There are two desserts in the tasting menu and again we chose alternative desserts to allow us to try four different ones. These were the highlights of the meal with the French toast with mango and coconut being the best course of the day. It consisted of a custard and vanilla soaked brioche wrapped in mango, some caramelised pistachios, coconut puree and mango ice cream. The textures and flavours came together like a dream, and the freshness and creaminess of the mango ice cream complemented the toast in the most delightful way.
A clove custard delightfully tantalised with its silky flavours. The accompanying puff pastry with almonds added a lovely crispy texture and a pineapple ice cream provided a zingy freshness. To round of the dessert was some crispy toasted milk skin.
Similarly a ‘passionate’ dessert was fabulously fresh and zingy, and consisted of a passion fruit cake with crunchy milk and a cheese ice cream. A chocolate fondant was also delicious, gooey and delicate. An accompanying piquillo ice cream worked a charm by accentuating the fondant with a hint of fire to round off a pleasant experience.
When Ametsa first opened, the press reviews were not entirely complimentary. And perhaps what let it down was that it tried to be too smart for its own good. Take the name for instance, ‘Ametsa by Arzak Instruction’. It’s a long-winded one if I ever heard one. And the dishes – the unusual combinations were perhaps conceptually a little difficult to understand.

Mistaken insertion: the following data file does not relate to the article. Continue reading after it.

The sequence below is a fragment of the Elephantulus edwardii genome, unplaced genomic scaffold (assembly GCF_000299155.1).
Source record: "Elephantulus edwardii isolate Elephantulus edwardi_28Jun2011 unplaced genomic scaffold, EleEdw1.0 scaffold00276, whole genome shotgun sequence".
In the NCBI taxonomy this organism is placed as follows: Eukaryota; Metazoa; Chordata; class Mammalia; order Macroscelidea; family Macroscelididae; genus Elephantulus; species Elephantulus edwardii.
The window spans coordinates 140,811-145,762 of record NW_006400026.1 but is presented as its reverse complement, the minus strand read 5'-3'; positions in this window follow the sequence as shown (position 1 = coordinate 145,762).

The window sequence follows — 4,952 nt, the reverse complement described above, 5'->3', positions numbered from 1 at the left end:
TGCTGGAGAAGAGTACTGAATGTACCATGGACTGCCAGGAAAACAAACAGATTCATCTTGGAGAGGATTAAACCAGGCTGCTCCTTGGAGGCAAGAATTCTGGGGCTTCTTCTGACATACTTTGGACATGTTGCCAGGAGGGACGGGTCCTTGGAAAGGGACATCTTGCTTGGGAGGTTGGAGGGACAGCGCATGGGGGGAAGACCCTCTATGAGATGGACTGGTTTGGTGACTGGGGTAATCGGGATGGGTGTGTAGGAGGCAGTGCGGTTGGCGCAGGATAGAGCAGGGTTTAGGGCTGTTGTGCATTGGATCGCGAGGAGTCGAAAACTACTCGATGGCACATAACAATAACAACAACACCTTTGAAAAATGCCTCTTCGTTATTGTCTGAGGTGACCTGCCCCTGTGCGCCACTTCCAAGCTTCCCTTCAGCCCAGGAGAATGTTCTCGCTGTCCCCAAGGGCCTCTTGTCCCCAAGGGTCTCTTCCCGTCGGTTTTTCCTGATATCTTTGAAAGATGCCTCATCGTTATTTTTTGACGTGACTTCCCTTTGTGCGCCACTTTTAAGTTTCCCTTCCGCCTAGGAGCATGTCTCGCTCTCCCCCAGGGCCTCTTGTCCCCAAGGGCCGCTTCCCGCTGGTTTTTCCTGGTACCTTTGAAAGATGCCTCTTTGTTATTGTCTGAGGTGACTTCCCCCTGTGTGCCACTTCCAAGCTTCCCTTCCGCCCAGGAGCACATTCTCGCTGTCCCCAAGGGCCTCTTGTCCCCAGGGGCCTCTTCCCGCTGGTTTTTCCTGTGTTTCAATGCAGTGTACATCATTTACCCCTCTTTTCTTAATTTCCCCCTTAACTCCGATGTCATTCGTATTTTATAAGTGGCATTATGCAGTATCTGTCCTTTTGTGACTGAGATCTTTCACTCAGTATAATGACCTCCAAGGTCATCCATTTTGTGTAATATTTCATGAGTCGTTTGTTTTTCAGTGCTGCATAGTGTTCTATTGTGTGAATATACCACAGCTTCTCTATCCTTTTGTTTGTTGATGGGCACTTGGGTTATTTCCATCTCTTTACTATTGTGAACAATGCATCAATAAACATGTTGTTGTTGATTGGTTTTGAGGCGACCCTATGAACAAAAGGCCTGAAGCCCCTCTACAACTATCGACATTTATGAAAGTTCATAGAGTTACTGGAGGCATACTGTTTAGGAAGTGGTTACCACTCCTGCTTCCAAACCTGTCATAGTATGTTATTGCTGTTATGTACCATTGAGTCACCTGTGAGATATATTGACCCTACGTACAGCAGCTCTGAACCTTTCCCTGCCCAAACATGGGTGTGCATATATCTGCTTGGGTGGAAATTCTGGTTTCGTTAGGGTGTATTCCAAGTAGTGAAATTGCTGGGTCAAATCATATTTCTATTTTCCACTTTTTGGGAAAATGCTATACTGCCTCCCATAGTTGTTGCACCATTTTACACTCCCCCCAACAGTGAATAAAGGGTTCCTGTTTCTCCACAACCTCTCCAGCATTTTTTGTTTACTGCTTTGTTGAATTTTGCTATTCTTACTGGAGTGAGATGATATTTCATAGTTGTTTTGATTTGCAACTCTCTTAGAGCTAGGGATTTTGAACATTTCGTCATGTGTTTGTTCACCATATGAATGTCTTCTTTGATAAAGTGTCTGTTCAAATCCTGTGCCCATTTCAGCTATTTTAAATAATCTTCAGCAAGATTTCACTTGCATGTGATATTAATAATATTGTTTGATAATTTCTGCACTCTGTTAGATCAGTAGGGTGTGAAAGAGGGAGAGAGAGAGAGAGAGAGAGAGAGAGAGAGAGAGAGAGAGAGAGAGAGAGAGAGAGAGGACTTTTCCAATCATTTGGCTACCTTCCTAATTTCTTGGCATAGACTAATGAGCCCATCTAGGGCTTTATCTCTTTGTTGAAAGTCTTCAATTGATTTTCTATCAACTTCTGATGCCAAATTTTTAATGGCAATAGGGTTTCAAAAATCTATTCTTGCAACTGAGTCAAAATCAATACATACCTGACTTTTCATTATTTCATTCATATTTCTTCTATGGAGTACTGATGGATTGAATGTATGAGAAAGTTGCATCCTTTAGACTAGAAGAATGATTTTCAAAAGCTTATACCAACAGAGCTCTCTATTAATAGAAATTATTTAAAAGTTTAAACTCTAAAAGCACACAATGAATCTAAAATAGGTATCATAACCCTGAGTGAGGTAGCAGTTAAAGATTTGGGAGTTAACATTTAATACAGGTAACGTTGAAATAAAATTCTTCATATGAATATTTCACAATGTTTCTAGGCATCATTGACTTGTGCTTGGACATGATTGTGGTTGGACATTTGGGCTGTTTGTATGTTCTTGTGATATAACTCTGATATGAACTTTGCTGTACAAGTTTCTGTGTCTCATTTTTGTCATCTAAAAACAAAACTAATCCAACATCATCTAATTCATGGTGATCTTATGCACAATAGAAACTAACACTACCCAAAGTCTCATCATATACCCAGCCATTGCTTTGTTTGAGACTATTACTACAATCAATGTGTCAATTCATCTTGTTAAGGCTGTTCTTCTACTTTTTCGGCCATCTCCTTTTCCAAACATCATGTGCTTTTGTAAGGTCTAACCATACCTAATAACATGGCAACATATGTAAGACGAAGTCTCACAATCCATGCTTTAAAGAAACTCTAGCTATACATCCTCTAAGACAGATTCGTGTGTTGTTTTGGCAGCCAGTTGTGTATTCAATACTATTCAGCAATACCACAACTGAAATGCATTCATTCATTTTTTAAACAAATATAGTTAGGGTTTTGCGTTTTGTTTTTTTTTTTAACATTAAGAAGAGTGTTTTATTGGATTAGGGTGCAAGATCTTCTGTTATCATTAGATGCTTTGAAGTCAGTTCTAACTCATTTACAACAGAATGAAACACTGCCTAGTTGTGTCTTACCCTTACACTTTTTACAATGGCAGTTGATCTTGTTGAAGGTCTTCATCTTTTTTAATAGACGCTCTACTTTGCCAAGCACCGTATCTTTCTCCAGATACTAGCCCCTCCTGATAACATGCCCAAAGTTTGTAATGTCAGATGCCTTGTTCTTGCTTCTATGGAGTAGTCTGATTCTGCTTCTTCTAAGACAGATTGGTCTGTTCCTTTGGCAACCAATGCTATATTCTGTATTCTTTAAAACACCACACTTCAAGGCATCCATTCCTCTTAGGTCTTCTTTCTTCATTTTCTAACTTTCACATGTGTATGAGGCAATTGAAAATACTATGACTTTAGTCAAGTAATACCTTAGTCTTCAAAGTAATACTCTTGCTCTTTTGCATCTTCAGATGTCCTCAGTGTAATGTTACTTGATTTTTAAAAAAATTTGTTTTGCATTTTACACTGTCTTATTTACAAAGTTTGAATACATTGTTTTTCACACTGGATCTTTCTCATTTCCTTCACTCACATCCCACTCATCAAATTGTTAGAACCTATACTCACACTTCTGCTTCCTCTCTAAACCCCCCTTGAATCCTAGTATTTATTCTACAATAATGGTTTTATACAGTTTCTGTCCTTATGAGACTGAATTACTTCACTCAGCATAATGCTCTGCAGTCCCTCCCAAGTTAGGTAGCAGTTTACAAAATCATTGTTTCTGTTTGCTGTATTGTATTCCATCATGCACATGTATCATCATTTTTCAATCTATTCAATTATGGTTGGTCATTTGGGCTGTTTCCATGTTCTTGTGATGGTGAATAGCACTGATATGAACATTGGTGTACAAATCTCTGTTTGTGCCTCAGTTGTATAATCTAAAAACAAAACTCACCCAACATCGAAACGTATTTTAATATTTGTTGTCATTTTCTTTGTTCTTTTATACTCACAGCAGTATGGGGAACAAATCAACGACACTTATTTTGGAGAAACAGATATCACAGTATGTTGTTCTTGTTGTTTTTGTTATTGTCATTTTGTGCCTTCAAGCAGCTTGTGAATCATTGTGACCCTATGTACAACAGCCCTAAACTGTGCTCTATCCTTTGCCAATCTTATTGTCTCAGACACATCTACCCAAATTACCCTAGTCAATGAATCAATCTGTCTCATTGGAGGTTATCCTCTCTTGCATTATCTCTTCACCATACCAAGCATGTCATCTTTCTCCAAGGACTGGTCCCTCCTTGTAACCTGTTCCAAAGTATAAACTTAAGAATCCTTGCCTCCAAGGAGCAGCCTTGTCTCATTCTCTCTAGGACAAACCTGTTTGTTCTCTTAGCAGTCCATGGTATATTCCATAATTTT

But conversely there were some creative ideas and good flavours as well, and the desserts were excellent. So contrary to much of what has been written, I found myself enjoying this meal. And concepts aside, at a technical level the cooking technique was resoundingly solid. I mean, Head Chef Sergio Sanz Blanco can cook. Yeah, there were a few minor glitches, but on the whole the technique couldn’t be faulted. I also think the tasting menu gave us a fuller taste of the Ametsa experience as we got more variety than three courses from the a la carte menu.
So my conclusion is this: where Ametsa might divide opinion is down to a question of personal taste. I appreciated it for what it was rather than what one might have wanted it to be, and that was that Ametsa was an interesting experience that wasn’t par for the course. The service was lovely too.
Food rating: 4/5
Desserts rating: 4.5/5
Service rating: 4/5
From £54 to £81 for three courses from the a la carte menu. £105 for the tasting menu. Excludes drinks and service.